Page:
Tuesday, April 16, 2013

Review: The Deepest Night, by Shana Abe

The Deepest Night (The Sweetest Dark, #2)

Title: The Deepest Night
Author: Shana Abe
Genre: YA fantasy/historical fiction
Pub. Date: August 13, 2013

A rich portrait of post-Victorian England, The Deepest Nightseamlessly blends thrilling romance with riveting history and adventure—perfect for fans of Libba Bray and Lauren Kate.

It’s 1915, and sixteen-year-old Lora Jones is finishing up her first year as a charity student at Iverson, a prestigious, gothic boarding school on England’s southern coast. While she’s always felt different from everyone around her, now she finally knows why: She is a drákon, a rare, enchanted being with astonishing magical abilities.

As war hits Britain’s shores, and Lora reels from an unimaginable loss, she finds that her powers come with grave and dangerous responsibilities. At the request of Armand Louis, the darkly mysterious boy whose father owns Iverson, Lora will spend her summer at his lavish estate. To help the war effort—and to keep Lora by his side—Armand turns his home into a military hospital, where Lora will serve as a nurse. For Armand is inescapably drawn to her—bound to her by heart-deep secrets and a supernatural connection that runs thicker than blood.

Yet while Lora tries to sort out her own feelings toward Armand, fate offers an unexpected surprise. Lora discovers there is another drákon, a prisoner of war being held in Germany. And that only she, with her newly honed Gifts, will be able to rescue him.

With Armand, Lora will cross enemy lines on an incredible mission—one that could bond her to Armand forever, or irrevocably tear them apart.

Beautifully written, deeply romantic, and filled with daring adventure and magic, The Deepest Night is a mesmerizing novel of the enduring pull of destiny, and the eternal strength of love.

This truly was a beautiful read. A major improvement from the first novel, The Deepest Night excelled where The Sweetest Dark fell short.

Still lingering from the first novel are my feelings of confusion toward some aspects of the plot, but to a lower extent. Truthfully, the actual plot-line helped me ignore the fact that we had vital parts of the story left unexplained.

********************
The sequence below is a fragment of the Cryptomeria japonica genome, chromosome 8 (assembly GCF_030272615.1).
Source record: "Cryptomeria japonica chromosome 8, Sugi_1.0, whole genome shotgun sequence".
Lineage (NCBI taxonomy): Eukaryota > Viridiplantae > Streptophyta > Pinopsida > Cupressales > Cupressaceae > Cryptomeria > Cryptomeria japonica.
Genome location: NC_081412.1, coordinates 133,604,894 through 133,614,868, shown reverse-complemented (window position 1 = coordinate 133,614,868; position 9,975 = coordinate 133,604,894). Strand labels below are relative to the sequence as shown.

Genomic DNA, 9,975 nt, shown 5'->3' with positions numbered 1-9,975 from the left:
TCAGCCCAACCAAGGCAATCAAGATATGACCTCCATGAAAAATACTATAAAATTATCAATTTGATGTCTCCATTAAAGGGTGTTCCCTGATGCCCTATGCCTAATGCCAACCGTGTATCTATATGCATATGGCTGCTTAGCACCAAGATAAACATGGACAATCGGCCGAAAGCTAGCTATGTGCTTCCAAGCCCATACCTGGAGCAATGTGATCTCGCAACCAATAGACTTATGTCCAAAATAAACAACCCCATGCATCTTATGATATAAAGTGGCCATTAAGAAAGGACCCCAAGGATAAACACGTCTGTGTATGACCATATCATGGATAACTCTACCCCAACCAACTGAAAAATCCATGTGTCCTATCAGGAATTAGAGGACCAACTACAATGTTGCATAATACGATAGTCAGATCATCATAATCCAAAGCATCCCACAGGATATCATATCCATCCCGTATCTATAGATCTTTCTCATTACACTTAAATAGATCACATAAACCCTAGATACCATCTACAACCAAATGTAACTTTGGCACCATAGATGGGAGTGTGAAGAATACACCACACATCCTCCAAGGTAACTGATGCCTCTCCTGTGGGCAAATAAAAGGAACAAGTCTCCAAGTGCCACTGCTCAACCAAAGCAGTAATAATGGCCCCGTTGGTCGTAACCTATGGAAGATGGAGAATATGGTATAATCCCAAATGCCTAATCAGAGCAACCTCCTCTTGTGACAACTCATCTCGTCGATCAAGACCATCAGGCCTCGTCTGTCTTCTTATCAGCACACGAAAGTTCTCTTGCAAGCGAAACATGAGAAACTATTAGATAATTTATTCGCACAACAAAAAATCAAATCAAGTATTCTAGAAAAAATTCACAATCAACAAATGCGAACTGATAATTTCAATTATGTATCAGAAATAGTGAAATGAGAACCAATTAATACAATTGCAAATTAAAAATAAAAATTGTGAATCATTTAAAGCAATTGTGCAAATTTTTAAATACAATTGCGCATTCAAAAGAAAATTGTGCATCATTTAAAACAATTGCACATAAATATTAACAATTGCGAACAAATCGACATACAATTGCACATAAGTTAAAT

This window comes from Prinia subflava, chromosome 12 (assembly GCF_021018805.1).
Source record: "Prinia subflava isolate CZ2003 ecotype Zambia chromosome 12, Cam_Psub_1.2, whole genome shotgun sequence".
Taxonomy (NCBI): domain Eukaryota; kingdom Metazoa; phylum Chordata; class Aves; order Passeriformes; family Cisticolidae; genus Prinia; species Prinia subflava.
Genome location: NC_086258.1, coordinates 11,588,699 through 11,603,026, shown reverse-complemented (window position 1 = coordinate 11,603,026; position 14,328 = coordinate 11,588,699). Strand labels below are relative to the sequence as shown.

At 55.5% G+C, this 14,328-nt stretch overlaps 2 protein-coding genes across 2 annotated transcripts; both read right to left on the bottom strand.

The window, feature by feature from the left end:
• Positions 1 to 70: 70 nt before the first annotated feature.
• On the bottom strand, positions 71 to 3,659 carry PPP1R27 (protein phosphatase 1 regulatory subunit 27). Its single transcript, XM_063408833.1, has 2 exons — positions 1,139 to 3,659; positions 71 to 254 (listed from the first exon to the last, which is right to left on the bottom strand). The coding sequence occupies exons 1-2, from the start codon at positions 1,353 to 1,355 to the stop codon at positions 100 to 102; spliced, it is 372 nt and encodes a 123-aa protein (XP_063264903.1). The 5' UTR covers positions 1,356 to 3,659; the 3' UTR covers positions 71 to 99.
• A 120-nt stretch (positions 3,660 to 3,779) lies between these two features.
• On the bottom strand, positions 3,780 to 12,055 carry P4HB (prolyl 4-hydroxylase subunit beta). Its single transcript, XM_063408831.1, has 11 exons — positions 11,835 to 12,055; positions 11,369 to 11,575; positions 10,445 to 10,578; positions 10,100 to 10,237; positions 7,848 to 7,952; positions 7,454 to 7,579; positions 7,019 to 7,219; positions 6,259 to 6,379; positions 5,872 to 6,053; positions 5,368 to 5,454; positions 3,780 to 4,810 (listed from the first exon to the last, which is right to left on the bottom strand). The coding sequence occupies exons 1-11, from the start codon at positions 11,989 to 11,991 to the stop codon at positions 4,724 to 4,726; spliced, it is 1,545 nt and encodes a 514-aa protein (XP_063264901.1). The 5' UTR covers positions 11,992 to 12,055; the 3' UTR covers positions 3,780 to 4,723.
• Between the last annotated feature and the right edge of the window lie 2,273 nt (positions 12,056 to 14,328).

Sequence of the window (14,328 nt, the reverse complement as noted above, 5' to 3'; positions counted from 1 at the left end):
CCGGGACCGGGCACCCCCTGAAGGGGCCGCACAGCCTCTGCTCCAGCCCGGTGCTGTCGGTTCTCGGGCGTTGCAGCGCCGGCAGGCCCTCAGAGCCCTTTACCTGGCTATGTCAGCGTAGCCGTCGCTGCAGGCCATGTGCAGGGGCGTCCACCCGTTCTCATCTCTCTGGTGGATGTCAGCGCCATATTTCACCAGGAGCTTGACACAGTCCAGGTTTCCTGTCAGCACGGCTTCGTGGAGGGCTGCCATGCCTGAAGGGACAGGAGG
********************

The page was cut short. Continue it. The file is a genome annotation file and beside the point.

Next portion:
As with the first installment, the writing was nothing short of superb. The descriptions were spot-on, and it is obvious that the author did her research on the time period. I particularly enjoyed the conversations held between Eleanor and Armand, as their banter was humorous and lightened up the otherwise dark mood.

I liked how WWI took center stage and was more significant to the novel, not simply a sub-plot. I think it really was necessary to make the more complex and intriguing to read. I am kind of a history nerd and enjoy reading historical fiction, so this was a big plus.

Thankfully, there was minimal romance in The Deepest Night. Phew. Sure, I like romance, but I felt that the romance in the first book was kind of gag-worthy. (One word: Instalove)

Eleanor and Armand are much more likable, and believable. They felt real and I understood them better than I did in the first book. Like I said earlier, their banter was pretty fun to read, and personally, I think they complement each other better than Eleanor and Jesse.

Enthralling and unique, The Darkest Night is a book that I immensely enjoyed reading. The use of dragons, while not explained very well, made this an original read that is unique in its own way.

4 Stars!


  1. Great review Summer! I can't wait to read this book now. =)

    Ruby @ http://feedmebooksnow.blogspot.co.uk

    1. Thanks Ruby! They have it on NetGalley, and you should definitely read it!